Of course, it was natural that Godard would provide his own retrospective—and sweep up the entire medium. Histoire(s) du Cinéma is a great catalogue work, worthy of Robert Musil or Walter Benjamin—or Chris Marker. But in its astonishing beauties, and the suggestiveness of its editing, one may still see and feel the Godard of the early sixties. Thus, the Histoire(s) reasserted, beyond doubt, that his is one of the great critical yet poetic minds in the medium.
Unfortunately, so far (just one headache-causing hour in) I feel like Thomson's more caustic remarks about Godard's 1950s criticism apply equally well to Histoire(s):
"[T]ruly useful insights were offered in writing that was appalling, trite, chaotic, and gratuitously unreadable. It came armed with frightful name-dropping from literature and painting. Hardly a film could be classified without reference to Faulkner, Proust, Auguste Renoir, or Velázquez. In part, this was his need for classification, the unappeasable urge to cross-refer rather than to describe a thing itself. And these references are meaningless....Godard’s criticism is so aggressive that one feels only its insecurity... It means that his articles are addressed to himself, rather than to readers. The tone is austere and forbidding, as if to exclude others from cinema in the very act of celebrating it."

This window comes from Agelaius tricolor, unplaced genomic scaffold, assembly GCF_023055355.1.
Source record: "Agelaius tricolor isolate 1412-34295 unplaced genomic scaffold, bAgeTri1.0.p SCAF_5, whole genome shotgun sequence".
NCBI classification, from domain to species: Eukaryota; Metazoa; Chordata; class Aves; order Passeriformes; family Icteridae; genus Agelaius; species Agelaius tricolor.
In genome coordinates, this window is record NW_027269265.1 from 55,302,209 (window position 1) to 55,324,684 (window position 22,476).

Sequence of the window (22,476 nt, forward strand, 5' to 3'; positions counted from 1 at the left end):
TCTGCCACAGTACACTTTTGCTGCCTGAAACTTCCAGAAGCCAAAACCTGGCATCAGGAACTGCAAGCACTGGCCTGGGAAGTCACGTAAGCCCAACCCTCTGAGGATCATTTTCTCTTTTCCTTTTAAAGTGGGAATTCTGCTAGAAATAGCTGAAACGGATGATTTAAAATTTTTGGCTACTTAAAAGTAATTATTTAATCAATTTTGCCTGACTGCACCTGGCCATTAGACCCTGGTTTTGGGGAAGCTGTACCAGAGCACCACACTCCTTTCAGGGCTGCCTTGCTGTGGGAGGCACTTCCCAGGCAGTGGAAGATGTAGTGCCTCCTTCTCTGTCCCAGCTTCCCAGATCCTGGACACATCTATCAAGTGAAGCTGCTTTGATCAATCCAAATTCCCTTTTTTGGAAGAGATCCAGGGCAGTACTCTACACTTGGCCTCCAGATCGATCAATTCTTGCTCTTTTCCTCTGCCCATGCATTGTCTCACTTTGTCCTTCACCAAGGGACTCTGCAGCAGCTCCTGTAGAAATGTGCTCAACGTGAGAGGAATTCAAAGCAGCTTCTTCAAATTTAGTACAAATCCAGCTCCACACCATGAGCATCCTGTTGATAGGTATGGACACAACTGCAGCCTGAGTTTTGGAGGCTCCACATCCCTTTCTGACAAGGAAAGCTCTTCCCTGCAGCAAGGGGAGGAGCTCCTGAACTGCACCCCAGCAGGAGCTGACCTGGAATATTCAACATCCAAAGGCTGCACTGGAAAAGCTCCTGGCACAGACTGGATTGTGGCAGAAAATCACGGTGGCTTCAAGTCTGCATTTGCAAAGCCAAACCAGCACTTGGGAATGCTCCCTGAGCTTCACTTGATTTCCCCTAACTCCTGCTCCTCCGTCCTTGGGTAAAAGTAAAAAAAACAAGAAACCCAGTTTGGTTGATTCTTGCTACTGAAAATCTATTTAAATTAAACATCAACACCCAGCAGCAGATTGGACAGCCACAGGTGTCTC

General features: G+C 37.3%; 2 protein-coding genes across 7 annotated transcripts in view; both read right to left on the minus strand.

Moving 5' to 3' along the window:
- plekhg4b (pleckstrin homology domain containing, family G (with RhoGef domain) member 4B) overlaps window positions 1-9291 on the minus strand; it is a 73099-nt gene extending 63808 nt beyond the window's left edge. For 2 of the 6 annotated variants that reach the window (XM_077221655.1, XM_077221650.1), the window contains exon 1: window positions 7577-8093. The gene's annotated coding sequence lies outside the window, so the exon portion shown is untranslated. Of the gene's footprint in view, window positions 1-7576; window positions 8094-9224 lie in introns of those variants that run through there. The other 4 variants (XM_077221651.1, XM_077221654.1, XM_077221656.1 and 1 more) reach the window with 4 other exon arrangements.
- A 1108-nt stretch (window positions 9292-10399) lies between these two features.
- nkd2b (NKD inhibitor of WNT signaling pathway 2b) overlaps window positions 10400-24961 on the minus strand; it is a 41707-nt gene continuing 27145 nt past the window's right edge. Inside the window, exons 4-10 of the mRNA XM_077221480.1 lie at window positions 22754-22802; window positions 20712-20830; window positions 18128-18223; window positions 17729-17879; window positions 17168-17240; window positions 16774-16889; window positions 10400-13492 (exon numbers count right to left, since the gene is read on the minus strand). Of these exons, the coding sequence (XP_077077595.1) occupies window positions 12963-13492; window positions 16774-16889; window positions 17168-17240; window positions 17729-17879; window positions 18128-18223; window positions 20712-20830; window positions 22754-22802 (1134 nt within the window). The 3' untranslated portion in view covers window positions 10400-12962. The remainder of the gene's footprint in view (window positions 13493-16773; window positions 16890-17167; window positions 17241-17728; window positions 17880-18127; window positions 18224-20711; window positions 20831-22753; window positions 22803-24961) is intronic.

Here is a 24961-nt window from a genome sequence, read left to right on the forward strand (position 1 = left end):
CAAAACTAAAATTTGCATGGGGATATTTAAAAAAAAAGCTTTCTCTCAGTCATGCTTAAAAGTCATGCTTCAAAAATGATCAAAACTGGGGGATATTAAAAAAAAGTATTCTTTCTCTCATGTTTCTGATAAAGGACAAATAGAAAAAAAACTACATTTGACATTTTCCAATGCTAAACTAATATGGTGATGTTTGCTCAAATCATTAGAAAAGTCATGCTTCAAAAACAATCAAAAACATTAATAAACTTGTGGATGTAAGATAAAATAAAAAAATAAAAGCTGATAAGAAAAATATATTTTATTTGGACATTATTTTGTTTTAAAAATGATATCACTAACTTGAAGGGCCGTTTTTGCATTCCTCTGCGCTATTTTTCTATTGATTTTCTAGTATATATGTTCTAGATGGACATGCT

Godard actually says relatively little in his own voice, and there it's mostly sententious nostrums to which one mostly wants to shrug or perhaps laugh (much as you would to a standard, empty political speech). But occasionally he makes a factual claim, some of which are plainly wrong, e.g., at 19 mins into the first part of the doc., Godard claims that Howard Hughes was a producer (producteur) of Citizen Kane, which is false. (Compare: a fluffy, largely content-free political speech that nonetheless makes a few it's easily-checked claims about unemployment rates or Benghazi or whatever.... that turn out to be flatly false.) The impact is devastating... it becomes very hard to stick-with Godard, to take him seriously. Overt contradictions such as between 'Cinema is not part of the communications industry or entertainment. It is part of cosmetics, the industry of masks.' (2nd part, 7 mins in) and 'It [cinema] boils down to entertainment. It can't be explained otherwise.' (2 minutes later) don't help either.

Since Godard doesn't care enough to get basic stuff right it's hard to have faith in or even ascribe determinate content to his more oracular, necessarily uncheckable remarks. Whether Histoires(s) can be satisfactory conceived as its own self-contained mega-video-art-piece/work of political science fiction remains to be seen, but on current evidence (update: 2 hours in) it can't be. Rather it appears to just be a mess, stuck in some messy zone between The Power of Nightmares, Sans Soleil, Cremaster Cycle, and Inland Empire, and decidedly inferior to all of those boundary points.

So who got Godard's Histoire(s) onto the Sight and Sound list (and ahead of, I dunno, Rear Window, M, NbNW, Touch of Evil, Night of the Hunter, and Sunset Boulevard)? Jonathan Rosenbaum, Richard Corliss, and who else?